Playing Fair on the Employment Playground: Retaliation as a Form of Employment Discrimination

Also published in DRI’s “The Brief Case” February 2023, Volume 2, Issue 2

re∙tal∙i∙ate to do something harmful to someone because they have harmed you first [i]

We can all picture a classic scene on the playground between two kindergarteners who are in line for the slide. Suddenly, the one farther back jumps ahead of the first, who then shoves the jumper or yanks her hair. Screams ensue. Then the teacher explains that “two wrongs don’t make a right” and scolds the child who sought revenge. Almost always, the act of retaliation is the bigger crime.

The Employment Playground

This maxim is true in the workplace, as well. One rule on the employment playground is clear. A supervisor or manager who feels like the one at the front of the line, suddenly attacked by an employee’s claim of discrimination, must not retaliate through termination or discipline. Employees should be able to assert their rights to be free from discrimination in the workplace, without fear of retaliation.

In recent years, retaliation has been the most commonly filed charge with the U.S. Equal Employment Opportunity Commission (EEOC).[ii] In 2021, the EEOC received 34,332 charges of retaliation, which was 56.0% percent of all charges filed.[iii] About a year ago, the U.S. Department of Labor, National Labor Relations Board, and the EEOC undertook a joint initiative to raise awareness about retaliation issues when workers exercise their protected rights.[iv] Many predicted that EEOC enforcement of retaliation claims would increase in 2022 as a result of rules changes and the Biden Administration’s prioritization on enforcement.[v]

Unlike the revenge scene on the children’s playground, where both acts were unjustified, in the workplace it’s more complicated, because the same actions are justifiable in some circumstances and not in others. Employers in most states may terminate employees for any reason, as long as they don’t violate anti-discrimination laws or public policy. An employer may even lawfully terminate an employee who has complained of discrimination, but should not do so unless there is documented evidence of a legitimate reason for the termination, such as underperformance or violation of company policy. And while employees are justified in (and should not be afraid of) asserting their workplace rights, one who is underperforming or violating company policy should not attempt to avoid termination by making a false accusation.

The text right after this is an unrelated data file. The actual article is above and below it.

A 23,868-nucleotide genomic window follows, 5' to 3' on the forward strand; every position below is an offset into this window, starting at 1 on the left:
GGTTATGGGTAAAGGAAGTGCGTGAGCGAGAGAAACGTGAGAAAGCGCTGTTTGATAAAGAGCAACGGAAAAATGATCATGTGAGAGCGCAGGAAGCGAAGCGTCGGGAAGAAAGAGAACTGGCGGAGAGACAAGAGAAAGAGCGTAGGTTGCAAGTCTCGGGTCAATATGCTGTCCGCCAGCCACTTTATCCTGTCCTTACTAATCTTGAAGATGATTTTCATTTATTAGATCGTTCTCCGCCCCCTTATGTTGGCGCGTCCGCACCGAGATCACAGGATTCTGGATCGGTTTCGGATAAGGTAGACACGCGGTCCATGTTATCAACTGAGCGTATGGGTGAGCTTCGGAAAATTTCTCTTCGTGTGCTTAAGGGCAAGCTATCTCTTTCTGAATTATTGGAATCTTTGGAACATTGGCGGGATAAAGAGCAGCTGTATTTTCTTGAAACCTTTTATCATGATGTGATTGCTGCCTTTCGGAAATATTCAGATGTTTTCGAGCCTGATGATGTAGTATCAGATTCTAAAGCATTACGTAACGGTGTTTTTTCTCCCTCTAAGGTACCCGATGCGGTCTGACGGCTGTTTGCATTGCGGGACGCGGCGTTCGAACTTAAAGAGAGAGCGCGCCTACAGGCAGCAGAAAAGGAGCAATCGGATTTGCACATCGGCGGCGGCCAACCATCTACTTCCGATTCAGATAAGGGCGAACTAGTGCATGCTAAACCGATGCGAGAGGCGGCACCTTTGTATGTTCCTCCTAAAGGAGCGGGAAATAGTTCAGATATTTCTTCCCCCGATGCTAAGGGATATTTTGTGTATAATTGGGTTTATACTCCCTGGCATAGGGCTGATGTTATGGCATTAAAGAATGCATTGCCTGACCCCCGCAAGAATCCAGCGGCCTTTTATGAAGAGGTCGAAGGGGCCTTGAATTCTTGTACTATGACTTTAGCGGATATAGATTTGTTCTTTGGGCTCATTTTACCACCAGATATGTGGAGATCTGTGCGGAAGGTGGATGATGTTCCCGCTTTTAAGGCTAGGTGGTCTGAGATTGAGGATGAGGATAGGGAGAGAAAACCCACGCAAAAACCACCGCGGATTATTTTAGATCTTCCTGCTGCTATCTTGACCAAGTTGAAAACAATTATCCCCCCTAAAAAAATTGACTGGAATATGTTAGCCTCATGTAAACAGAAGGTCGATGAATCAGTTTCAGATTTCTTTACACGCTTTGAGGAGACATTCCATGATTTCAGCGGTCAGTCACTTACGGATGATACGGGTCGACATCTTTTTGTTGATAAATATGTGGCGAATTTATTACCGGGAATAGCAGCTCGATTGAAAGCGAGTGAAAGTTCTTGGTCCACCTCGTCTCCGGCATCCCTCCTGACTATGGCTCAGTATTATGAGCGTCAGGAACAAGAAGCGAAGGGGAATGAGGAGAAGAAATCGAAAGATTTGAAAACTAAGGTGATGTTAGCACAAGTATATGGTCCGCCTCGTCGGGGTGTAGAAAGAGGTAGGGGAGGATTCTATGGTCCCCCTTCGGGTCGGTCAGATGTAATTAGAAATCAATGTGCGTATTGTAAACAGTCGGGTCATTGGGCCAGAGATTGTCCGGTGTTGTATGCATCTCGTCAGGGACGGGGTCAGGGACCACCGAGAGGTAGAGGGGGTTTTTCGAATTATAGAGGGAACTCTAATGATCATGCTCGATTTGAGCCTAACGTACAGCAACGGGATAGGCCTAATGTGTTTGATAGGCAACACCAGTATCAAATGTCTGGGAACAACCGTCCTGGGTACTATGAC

At a minimum in the workplace, we should all try to abide by the basic etiquette we learned on the playground. Treat everyone the same. Don’t be afraid to stand up for yourself.  Listen when someone says you’ve hurt them. Correct your mistakes. And, if you feel you’ve been wronged, don’t seek revenge!

But to survive and thrive on the employment playground, employers must also be familiar with the exacting rules of federal and state employment laws. They should put procedures in place to ensure that they don’t discriminate against job applicants or employees because of their race, color, religion, sex (including gender identity, sexual orientation, and pregnancy), national origin, age, or disability. One necessary step is to earnestly engage in an interactive process with employees who seek reasonable accommodations for disabilities or religious beliefs, then be willing to make accommodations that don’t pose undue hardship on the company. Employers should appreciate that there are nuances under federal and state laws, which vary depending on protected class, status, or activity.

On a more fundamental but practical level, employers should make sure employees understand their job responsibilities (especially the essential functions) and company policies, tell employees when they aren’t getting the job done, enforce company policies and apply discipline consistently to all employees, and document underperformance and violations of policies. Not only are these sound business practices, but they should provide a strong defense in litigation over employment discrimination.

Dive Deeper

Federal laws prohibit retaliation

Retaliation occurs when an employer takes a materially adverse action against an employee because the employee has asserted rights protected by equal employment opportunity (EEO) laws.[vi] These laws not only protect employees’ rights to be free from employment discrimination in the first place, but also prohibit employers from retaliating against employees after—and because—they have engaged in or threatened to engage in protected activities necessary to exercise their rights under federal laws, including: